“To be the face of golf — or one of the faces of golf — it’s a big responsibility,” said McIlroy. “But at the same time, I feel like I’m up to the task of handling it well.”

Is it too early to say that Rory is the face of golf right now? Absolutely not. He is everything Tiger was a decade ago on the course, and much more honest off the course. He is 25 years old and in control of his destiny to become one of the best golfers ever.  If he didn’t think it was possible to balance the weight of those expectations with the responsibilities of marriage, then he certainly did the right thing in calling off his marriage rather than falling into the temptations that comes with fame and fortune.  It wasn’t a popular move by any means, and he could have handled it better, but he is 25 years old and is still learning the ways of the world. Give him a break.

As far as on the course goes, he is a magician. A talent that is so pure it forces you to appreciate how rare it actually is. He had nothing going for him on the front9 yesterday, but stayed patient, just like he did in the Open Championship. He didn’t force any shots, he simply knew he needed a spark plug, which he got with an Eagle on the 10th hole. He then started flag hunting for the next 8 holes on his way to winning his 4th Major. The leaderboard was so tight that the winner needed to be the best player on Sunday, which is was, and will continue to be Rory if he stays focused in the years to come.

I have to admit, I was pulling for Rickie to win, or Phil to pull off a classic Phil victory despite having a very mediocre year. However, I couldn’t be happier the tournament ended the way it did. Golf has entered a new era, and its Rory’s time to shine.

P.S. - Cool exchange between Rory and Rickie that will get you excited for the years to come http://www.golfdigest.com/blogs/the-loop/2014/08/this-twitter-exchange-between.html

 

The Art of Course Management

People say golf is a game played between the ears, and that the mental aspect trumps the physical nature of it. Well, whoever says that, is right. I was told at an early age to “never make 2 mistakes in a row” which didn’t make sense until I started competing competitively. There is a big difference between messing around and actually keeping your score. Bogeys will happen, but it is the doubles, triples, and snowman holes that really get us in trouble. So lets discuss how to avoid “the big number.”

Visualize your shot before you actually hit it. Take a good look at the hole ahead of you, determine where you want to go, where you don’t want to end up, and play the shot accordingly. For example, if out-of-bounds in on the left with a slanted fairway from right to left, playing a fade, or a draw that doesn’t challenge the left side is imperative. A miss on a safe shot may result in the occasionally bogey, but at least you’re not re-teeing.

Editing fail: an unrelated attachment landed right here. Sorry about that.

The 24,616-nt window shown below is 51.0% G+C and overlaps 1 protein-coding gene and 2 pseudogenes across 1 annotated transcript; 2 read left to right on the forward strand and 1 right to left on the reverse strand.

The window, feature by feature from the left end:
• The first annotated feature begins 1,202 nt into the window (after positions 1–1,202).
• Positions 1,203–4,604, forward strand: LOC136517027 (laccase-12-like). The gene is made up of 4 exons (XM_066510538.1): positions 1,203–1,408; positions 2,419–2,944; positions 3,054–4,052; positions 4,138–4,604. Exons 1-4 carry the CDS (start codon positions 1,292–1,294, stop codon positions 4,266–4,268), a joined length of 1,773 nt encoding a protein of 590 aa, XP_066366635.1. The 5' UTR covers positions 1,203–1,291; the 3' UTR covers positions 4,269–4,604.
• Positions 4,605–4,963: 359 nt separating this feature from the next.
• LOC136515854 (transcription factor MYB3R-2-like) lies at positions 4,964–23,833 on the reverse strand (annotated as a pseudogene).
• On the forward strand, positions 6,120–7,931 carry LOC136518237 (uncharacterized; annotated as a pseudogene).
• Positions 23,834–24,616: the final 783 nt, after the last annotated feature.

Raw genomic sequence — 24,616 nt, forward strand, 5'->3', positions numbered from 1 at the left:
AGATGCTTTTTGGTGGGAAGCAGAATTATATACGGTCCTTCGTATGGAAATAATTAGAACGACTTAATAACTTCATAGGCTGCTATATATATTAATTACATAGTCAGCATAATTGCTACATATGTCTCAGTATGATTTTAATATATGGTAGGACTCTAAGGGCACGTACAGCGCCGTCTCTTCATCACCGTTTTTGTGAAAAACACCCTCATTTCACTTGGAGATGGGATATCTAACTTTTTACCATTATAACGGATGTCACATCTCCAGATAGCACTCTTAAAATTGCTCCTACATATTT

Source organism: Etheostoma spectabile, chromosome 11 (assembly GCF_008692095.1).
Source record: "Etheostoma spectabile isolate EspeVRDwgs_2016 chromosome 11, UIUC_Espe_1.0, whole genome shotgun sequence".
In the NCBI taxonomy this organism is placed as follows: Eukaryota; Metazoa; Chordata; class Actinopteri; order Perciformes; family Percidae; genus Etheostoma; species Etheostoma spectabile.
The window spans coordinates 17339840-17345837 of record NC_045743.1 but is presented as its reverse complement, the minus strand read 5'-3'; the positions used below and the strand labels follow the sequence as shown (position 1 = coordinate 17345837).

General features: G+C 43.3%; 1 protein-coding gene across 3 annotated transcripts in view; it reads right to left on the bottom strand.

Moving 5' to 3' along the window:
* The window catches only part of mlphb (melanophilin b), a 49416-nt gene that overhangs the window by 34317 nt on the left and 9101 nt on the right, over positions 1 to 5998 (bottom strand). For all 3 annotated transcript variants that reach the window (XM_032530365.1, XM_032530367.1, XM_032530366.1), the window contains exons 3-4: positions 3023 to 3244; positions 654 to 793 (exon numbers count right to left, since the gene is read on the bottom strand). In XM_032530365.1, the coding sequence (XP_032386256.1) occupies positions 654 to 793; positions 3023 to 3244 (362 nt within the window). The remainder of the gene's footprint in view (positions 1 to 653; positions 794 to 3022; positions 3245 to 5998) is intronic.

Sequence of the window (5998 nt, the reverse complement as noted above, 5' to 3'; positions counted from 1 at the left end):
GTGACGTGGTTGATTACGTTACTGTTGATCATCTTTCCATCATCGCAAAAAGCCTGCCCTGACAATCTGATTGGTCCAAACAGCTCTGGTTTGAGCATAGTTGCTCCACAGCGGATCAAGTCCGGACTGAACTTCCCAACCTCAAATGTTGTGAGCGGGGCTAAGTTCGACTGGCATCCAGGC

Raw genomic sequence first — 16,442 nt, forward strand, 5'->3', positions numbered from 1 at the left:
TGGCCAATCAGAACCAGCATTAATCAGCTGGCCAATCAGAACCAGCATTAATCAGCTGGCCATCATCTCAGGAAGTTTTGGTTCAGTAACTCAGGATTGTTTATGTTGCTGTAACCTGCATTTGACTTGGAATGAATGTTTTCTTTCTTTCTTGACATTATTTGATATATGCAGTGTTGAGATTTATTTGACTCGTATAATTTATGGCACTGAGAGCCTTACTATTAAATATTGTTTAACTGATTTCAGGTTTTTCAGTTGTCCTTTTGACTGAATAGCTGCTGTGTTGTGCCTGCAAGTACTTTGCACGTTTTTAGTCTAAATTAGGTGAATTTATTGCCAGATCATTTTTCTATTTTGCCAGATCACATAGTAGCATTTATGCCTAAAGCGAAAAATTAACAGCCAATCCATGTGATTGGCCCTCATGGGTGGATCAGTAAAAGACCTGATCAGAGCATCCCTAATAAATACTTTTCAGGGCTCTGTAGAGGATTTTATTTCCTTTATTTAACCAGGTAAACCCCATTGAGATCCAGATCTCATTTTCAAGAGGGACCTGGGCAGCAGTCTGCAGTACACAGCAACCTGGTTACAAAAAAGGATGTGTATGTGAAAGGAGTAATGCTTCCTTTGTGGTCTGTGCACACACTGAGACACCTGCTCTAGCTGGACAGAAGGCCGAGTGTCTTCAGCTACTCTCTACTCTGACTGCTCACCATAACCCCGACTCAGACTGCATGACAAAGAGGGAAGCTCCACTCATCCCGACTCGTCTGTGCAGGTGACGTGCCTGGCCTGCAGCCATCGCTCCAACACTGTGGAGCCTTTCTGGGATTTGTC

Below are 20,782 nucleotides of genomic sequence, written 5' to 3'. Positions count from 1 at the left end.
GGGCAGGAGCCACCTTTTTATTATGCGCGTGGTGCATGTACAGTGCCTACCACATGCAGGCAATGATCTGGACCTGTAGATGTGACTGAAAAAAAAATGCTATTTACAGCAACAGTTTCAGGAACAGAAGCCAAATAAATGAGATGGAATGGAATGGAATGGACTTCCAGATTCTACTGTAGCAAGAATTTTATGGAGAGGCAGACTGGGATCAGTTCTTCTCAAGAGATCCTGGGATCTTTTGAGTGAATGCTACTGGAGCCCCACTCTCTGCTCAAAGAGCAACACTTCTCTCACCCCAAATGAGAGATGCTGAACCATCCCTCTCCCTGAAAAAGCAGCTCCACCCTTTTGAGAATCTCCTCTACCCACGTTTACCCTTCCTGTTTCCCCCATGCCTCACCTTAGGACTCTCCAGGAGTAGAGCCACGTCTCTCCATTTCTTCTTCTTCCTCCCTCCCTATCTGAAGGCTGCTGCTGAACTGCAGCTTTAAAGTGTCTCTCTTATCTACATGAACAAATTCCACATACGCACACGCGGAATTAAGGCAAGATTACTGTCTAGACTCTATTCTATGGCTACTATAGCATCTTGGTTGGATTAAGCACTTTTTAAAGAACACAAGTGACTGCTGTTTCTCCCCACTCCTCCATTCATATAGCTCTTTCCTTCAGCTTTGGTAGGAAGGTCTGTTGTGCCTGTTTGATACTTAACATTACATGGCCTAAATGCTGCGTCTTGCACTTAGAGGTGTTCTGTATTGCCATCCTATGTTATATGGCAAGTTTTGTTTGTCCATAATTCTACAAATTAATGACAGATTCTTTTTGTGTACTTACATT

However, there will always be times to take calculated risks. We have all found ourselves in the trees with window (A) being the safe way out and window (B) being the riskier one that gets us closer to the hole. I am not going to sit here and say always take the safer route, because I rarely do, but there are definitely a few factors to consider.

  1. It is much easier to hit a draw around trees than a fade
  2. If your ball is in deep rough the amount of spin you can generate is much less
  3. Trust your swing path
  4. Always make sure to stay down on the shot and compress the ball

Chipping around the green is where your course management skills are magnified. You are not taking full driving range swings, and you’re most likely not in the fairway, so what now? Visualization is again, key. Try to imagine what the ball will do once it hits the greens to determine the ideal landing spot. Tour professionals frequently read the greens when they are chipping to get a feel for break. Tiger made a living in his prime hitting boring chips with his 60 degree wedge, while Phil wooed crowd with his incredible flop shots. Short game is all feel and preference, just make sure to practice what feels right for you.

Lastly, putting. There is LITERALLY nothing that makes me more mad on the course than 3putting. It infuriates me, and often times, carries over into a poor next shot. The key to putting is understanding the subtleties in the green, figuring out the speed, and keeping your first putt around the hole in case you miss. Too often have a seen myself and other golfers blow their first putt past, or leave in 10 feet short. No one enjoys a 10 foot par putt, or worse, a 10 foot bogey  putt.

You drive for show, and putt for dough!

 

Your PGA Championship (Betting) Guide

The last Major of 2014 is already here, and I cannot believe how fast this year flew by! Nowadays more and more people indulge in fantasy pools, bet on the winners, or simply put their pride on the line with friends.  So, here is your official (betting) guide for the PGA Championship at Valhalla Golf Club.